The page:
Ready Burger, a UK based vegan fast food chain offering plant burgers and more at price parity with conventional McDonald’s options, announces it is working to improve the fat used in its burgers through a partnership with world-famous flavour and fragrance manufacturer Givaudan.
Givaudan has developed a new technology called PrimeLock+, which imitates animal fat and locks flavour and moisture into proteins. It is said to enable the fat content of meat alternatives to be reduced by up to 75%.
Last year, Givaudan received two awards for the technology — The International V-Label Award and Best Ingredients Innovation at The Gulfood Manufacturing Industry Excellence Awards. Ready Burger will be one of the first companies worldwide to integrate the patent-pending solution into its proteins, and is currently running preliminary tests.
“Givaudan is committed to helping its customers create delicious plant-based products that consumers enjoy,” said Sylvain Jouet, Global Product Manager for meat substitutes at Givaudan. “To do this, we have built wide-ranging expertise and a growing suite of Integrated Solutions and Technologies in the alternative protein space. In 2019, we asked ourselves how we could improve the eating experience of plant-based burgers; after extensive research and development, we are excited to launch PrimeLock+™, a unique solution that delivers multiple benefits.”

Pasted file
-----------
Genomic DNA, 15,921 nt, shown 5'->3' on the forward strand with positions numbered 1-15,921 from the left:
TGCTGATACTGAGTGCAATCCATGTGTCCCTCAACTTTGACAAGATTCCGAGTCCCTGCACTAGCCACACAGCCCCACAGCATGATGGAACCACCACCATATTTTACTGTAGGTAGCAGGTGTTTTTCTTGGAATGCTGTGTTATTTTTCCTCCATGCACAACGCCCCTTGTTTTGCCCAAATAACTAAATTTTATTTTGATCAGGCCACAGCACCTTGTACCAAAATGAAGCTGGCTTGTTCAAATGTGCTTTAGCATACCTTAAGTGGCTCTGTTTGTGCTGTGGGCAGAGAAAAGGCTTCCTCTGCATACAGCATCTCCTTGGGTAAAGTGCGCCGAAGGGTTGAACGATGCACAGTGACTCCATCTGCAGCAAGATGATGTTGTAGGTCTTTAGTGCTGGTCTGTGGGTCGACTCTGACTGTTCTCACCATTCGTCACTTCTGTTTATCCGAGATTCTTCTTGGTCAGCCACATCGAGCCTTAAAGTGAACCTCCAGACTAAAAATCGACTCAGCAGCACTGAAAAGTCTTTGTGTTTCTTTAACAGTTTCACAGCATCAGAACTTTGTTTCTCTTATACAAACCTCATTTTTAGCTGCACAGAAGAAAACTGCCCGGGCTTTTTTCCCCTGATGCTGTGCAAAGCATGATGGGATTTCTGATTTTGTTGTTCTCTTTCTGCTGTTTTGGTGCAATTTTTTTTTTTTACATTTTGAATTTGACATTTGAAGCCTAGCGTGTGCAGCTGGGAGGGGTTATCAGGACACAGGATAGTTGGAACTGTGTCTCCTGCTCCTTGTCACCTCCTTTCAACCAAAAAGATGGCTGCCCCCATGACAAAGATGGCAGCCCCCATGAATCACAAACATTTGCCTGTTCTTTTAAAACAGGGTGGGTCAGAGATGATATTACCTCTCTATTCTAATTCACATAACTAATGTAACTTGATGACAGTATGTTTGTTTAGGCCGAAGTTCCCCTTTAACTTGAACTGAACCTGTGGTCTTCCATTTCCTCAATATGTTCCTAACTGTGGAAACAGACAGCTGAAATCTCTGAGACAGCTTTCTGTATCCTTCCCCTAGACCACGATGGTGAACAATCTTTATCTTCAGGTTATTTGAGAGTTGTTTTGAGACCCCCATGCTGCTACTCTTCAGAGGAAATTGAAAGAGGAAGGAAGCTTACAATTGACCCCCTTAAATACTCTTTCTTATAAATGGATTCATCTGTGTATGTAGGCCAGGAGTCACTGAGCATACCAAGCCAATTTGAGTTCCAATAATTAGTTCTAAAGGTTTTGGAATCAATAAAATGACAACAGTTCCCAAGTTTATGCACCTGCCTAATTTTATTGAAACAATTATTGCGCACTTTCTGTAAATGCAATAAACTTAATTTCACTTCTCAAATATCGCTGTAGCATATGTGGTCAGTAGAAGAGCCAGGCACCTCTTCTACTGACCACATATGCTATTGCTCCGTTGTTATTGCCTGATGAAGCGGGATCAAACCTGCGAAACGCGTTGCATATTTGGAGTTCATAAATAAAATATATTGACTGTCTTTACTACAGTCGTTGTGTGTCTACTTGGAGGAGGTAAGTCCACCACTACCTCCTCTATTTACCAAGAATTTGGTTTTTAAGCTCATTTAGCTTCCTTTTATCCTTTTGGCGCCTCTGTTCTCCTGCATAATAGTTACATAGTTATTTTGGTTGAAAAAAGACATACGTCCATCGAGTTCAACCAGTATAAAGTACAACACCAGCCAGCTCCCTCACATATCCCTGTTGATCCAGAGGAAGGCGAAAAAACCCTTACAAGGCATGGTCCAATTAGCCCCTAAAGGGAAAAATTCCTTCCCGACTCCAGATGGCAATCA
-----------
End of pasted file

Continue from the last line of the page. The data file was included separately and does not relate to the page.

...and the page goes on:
The news comes as Ready Burger prepares to launch its second crowdfunding round. The company’s first round took place in 2021, with the £1.5 million target reached within hours before being extended to £2 million.
Ready Burger currently operates two sites in London, with more reportedly in the pipeline. The chain claims to be the first vegan burger outlet with prices rivalling McDonald’s and Burger King; last year, it launched a 99p burger for Veganuary. After selling over 2,000 burgers per week, Ready Burger decided to make the option a permanent fixture.
“Ready Burger is 100% plant-based, so there is no cross-contamination in the kitchen and customers can be confident the company shares their values – a plant burger emits 92% fewer greenhouse gas emissions, needs 93% less land and 70% less water than a beef burger,” said co-founder and COO Adam Clark.